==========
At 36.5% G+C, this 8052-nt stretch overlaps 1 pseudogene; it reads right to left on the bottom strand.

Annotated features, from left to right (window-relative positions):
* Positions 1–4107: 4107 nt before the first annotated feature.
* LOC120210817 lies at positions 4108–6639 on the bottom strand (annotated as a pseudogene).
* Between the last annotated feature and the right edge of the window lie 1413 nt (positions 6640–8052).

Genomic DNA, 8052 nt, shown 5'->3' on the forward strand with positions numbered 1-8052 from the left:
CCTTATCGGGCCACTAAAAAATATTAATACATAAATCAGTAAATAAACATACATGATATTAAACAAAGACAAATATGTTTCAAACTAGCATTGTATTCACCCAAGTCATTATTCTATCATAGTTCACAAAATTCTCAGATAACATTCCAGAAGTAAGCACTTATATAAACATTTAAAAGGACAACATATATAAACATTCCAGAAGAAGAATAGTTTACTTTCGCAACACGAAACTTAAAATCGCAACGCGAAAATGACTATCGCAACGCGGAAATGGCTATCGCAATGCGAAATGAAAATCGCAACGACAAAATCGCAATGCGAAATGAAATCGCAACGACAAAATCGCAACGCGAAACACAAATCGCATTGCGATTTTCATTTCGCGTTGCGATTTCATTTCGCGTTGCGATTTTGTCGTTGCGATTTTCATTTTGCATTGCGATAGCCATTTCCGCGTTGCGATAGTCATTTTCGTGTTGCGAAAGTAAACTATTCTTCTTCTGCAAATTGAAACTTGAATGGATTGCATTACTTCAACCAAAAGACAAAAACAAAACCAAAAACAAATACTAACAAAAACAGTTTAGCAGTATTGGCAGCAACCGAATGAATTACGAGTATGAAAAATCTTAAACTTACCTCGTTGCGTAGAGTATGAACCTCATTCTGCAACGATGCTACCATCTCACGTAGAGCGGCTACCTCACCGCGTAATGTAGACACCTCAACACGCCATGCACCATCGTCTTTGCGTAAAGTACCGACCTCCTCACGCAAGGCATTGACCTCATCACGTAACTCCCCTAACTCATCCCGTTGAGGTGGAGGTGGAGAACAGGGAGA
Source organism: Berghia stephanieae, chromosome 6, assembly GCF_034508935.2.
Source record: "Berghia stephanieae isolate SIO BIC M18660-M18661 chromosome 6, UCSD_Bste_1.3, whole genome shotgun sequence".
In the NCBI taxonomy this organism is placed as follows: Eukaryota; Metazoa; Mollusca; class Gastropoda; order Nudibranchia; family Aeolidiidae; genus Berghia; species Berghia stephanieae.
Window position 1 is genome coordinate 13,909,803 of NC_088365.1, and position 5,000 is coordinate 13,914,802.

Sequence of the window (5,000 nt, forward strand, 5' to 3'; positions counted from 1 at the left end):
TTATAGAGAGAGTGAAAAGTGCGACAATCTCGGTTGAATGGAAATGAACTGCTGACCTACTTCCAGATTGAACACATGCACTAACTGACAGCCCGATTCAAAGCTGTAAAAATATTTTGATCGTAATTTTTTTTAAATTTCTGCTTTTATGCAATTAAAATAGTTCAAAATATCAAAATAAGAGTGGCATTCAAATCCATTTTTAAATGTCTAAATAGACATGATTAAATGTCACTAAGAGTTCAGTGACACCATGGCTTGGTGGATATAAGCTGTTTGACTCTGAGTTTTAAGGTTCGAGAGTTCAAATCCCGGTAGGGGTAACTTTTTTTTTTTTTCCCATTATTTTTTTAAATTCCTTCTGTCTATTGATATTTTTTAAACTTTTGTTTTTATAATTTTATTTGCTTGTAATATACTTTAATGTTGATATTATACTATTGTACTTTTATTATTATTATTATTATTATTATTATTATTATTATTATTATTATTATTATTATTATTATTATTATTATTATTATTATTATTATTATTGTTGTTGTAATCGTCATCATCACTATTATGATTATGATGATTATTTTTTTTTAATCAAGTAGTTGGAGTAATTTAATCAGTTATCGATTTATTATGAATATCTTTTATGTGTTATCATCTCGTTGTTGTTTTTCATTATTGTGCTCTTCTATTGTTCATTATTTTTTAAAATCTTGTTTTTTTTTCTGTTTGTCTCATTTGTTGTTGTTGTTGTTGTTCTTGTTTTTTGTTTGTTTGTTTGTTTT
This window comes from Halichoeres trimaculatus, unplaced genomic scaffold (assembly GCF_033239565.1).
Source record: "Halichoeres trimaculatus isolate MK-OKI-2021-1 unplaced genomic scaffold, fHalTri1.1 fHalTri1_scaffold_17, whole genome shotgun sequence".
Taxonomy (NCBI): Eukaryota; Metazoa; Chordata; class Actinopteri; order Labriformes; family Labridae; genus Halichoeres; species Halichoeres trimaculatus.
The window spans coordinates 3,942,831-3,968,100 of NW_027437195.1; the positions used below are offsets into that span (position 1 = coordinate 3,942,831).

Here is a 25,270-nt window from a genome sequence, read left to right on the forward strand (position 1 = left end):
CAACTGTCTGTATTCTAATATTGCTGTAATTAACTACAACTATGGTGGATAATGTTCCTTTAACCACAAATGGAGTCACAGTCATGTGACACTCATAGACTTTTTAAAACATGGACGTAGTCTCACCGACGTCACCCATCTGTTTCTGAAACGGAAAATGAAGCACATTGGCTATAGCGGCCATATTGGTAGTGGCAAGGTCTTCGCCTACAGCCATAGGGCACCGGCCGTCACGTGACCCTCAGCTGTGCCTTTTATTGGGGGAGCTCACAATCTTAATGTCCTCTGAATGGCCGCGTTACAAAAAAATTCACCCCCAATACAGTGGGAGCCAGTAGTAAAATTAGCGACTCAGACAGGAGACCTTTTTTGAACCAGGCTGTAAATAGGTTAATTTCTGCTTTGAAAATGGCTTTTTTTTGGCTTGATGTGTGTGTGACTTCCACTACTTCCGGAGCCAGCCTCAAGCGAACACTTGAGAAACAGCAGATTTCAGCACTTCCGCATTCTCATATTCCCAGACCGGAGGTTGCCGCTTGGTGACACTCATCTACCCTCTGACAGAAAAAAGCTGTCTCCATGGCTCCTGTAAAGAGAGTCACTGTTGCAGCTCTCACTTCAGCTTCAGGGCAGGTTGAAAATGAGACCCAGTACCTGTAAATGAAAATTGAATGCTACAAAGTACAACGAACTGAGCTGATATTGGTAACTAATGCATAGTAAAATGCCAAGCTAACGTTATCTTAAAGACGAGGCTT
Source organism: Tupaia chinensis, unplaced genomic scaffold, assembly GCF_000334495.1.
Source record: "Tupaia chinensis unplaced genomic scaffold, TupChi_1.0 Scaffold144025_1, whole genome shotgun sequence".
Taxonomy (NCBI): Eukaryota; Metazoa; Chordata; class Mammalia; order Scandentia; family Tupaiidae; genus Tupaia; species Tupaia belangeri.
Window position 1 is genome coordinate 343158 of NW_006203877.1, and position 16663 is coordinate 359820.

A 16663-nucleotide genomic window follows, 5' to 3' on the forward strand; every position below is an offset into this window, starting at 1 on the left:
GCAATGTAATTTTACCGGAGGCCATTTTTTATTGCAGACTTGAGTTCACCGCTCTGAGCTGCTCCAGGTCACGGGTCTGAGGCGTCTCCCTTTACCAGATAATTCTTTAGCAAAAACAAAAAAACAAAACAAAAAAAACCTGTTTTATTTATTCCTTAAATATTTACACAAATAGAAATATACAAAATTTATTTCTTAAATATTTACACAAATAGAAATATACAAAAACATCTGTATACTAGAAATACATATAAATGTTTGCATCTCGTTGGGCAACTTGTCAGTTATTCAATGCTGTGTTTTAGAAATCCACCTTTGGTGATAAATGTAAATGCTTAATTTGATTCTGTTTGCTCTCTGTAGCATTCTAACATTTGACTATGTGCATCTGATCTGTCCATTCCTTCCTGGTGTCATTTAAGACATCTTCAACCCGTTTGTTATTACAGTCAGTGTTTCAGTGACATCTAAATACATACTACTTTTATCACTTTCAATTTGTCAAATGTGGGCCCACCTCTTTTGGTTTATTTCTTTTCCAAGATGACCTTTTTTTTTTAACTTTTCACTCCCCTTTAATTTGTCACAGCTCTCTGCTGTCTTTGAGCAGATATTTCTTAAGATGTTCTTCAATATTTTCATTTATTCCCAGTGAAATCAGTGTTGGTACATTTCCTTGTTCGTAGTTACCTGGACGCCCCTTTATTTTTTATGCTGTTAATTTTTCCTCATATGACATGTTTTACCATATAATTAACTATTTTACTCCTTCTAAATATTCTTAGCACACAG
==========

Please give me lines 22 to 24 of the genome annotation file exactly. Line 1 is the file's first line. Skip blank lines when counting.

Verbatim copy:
Taxonomy (NCBI): Eukaryota; Metazoa; Chordata; class Mammalia; order Scandentia; family Tupaiidae; genus Tupaia; species Tupaia belangeri.
Window position 1 is genome coordinate 343158 of NW_006203877.1, and position 16663 is coordinate 359820.

A 16663-nucleotide genomic window follows, 5' to 3' on the forward strand; every position below is an offset into this window, starting at 1 on the left: